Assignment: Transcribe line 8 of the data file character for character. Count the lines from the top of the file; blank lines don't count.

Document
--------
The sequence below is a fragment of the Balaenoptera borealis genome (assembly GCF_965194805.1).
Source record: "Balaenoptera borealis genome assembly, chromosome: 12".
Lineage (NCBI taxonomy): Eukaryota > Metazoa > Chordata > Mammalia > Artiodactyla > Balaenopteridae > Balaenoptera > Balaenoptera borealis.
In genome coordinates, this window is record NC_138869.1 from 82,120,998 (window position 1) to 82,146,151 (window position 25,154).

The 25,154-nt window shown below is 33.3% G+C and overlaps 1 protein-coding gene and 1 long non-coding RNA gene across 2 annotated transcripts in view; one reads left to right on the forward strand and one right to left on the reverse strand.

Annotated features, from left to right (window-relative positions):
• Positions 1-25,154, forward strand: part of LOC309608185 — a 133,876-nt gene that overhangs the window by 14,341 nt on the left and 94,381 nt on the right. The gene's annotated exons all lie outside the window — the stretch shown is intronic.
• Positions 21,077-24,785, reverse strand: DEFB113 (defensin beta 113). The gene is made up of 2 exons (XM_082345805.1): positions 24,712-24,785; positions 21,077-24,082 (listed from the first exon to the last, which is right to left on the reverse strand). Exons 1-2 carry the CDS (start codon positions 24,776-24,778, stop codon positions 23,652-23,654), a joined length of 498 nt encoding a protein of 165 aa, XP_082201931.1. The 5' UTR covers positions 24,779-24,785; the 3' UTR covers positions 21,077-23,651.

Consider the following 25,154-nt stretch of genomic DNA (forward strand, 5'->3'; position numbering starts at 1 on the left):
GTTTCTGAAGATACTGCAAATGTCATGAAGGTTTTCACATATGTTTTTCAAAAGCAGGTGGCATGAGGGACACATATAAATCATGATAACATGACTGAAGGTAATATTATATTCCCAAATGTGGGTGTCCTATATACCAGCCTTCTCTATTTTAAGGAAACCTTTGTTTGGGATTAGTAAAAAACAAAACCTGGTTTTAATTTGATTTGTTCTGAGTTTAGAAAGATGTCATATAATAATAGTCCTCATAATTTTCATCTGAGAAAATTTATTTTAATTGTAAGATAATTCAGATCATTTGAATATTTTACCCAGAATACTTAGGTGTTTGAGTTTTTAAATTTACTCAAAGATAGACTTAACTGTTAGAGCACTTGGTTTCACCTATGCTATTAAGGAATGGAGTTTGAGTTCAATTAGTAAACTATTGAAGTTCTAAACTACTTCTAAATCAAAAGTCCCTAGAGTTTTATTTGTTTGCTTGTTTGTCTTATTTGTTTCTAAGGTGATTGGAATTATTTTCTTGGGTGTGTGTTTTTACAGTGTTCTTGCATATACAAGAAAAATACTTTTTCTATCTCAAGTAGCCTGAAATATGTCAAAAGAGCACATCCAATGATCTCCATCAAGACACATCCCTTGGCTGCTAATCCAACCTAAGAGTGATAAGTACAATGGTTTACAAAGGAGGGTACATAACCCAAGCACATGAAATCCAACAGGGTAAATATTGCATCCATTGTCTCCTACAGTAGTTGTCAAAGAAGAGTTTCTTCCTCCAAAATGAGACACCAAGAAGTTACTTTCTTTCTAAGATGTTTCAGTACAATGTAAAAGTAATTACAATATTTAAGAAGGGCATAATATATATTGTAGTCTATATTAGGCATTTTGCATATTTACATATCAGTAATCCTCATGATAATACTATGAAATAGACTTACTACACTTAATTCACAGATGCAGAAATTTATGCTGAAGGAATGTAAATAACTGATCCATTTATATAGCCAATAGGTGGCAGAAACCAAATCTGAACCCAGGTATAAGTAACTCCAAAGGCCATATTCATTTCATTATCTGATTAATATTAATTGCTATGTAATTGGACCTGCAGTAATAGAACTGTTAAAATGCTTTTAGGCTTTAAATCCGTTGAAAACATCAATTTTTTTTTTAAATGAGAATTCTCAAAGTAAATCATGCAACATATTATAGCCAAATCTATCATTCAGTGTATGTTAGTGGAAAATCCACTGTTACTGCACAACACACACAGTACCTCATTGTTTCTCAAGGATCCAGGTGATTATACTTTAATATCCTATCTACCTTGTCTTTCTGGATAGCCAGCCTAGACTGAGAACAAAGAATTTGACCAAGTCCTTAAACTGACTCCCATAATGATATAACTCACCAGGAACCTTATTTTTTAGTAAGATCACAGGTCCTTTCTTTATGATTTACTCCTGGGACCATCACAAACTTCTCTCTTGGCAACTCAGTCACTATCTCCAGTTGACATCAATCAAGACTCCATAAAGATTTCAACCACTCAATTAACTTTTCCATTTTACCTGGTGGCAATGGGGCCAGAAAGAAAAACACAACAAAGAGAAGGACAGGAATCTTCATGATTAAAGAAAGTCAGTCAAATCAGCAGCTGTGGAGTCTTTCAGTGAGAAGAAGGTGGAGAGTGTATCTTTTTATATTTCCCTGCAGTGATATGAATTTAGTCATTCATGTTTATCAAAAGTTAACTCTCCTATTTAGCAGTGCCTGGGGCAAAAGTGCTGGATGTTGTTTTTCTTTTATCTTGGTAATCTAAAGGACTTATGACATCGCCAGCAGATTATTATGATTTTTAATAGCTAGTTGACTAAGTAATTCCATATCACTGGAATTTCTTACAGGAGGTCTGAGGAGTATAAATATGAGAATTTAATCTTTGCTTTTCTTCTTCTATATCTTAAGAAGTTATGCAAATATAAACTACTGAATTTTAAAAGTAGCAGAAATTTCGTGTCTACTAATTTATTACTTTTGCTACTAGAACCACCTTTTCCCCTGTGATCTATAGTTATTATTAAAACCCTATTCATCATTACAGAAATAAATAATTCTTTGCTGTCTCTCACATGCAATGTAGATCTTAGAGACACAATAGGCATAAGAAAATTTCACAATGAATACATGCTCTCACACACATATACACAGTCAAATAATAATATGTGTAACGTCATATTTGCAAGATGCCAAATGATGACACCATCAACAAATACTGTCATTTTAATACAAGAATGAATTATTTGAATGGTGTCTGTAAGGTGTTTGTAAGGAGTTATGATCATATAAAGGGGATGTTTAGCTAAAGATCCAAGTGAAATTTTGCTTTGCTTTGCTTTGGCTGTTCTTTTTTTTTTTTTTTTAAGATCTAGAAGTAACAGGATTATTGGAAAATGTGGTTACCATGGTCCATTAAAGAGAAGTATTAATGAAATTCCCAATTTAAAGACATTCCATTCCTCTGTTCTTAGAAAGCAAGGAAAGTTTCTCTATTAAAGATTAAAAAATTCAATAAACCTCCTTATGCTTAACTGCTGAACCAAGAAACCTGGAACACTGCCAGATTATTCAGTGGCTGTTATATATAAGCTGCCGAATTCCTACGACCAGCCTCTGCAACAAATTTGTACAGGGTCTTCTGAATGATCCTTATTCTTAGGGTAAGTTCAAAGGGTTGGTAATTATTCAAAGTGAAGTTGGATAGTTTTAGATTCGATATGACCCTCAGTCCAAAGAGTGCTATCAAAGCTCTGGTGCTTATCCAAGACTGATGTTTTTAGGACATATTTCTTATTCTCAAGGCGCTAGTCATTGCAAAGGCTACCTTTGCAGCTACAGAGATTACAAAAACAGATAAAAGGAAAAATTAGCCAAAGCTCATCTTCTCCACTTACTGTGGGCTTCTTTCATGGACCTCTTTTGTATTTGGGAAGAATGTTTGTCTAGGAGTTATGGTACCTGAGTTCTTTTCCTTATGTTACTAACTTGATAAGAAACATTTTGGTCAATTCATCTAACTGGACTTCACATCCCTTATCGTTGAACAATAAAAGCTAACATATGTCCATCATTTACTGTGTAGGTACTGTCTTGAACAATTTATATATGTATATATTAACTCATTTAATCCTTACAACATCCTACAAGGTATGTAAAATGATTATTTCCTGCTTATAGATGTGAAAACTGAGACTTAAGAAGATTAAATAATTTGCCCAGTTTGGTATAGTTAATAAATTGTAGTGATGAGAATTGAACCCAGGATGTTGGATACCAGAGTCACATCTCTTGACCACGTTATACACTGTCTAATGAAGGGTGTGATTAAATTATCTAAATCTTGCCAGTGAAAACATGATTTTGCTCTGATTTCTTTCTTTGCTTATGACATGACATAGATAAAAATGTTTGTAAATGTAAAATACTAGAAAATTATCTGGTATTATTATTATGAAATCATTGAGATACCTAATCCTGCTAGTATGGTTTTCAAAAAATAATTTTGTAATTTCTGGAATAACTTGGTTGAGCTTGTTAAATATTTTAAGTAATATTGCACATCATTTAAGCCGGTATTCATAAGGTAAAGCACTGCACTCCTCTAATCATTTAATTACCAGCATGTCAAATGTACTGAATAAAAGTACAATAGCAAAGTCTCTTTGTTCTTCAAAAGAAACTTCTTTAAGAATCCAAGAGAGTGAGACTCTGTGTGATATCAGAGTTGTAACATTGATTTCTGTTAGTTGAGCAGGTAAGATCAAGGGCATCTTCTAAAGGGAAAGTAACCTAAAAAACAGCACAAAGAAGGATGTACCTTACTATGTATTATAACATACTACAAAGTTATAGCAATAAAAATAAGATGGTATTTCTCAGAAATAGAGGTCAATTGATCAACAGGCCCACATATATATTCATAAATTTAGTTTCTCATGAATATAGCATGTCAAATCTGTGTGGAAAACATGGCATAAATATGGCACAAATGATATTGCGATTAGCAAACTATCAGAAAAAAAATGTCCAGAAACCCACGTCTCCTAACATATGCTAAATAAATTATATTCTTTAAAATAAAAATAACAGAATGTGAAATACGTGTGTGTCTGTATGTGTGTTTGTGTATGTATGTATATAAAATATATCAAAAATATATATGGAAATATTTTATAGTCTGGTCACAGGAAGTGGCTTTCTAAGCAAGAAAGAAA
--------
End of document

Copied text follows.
• Positions 21,077-24,785, reverse strand: DEFB113 (defensin beta 113). The gene is made up of 2 exons (XM_082345805.1): positions 24,712-24,785; positions 21,077-24,082 (listed from the first exon to the last, which is right to left on the reverse strand). Exons 1-2 carry the CDS (start codon positions 24,776-24,778, stop codon positions 23,652-23,654), a joined length of 498 nt encoding a protein of 165 aa, XP_082201931.1. The 5' UTR covers positions 24,779-24,785; the 3' UTR covers positions 21,077-23,651.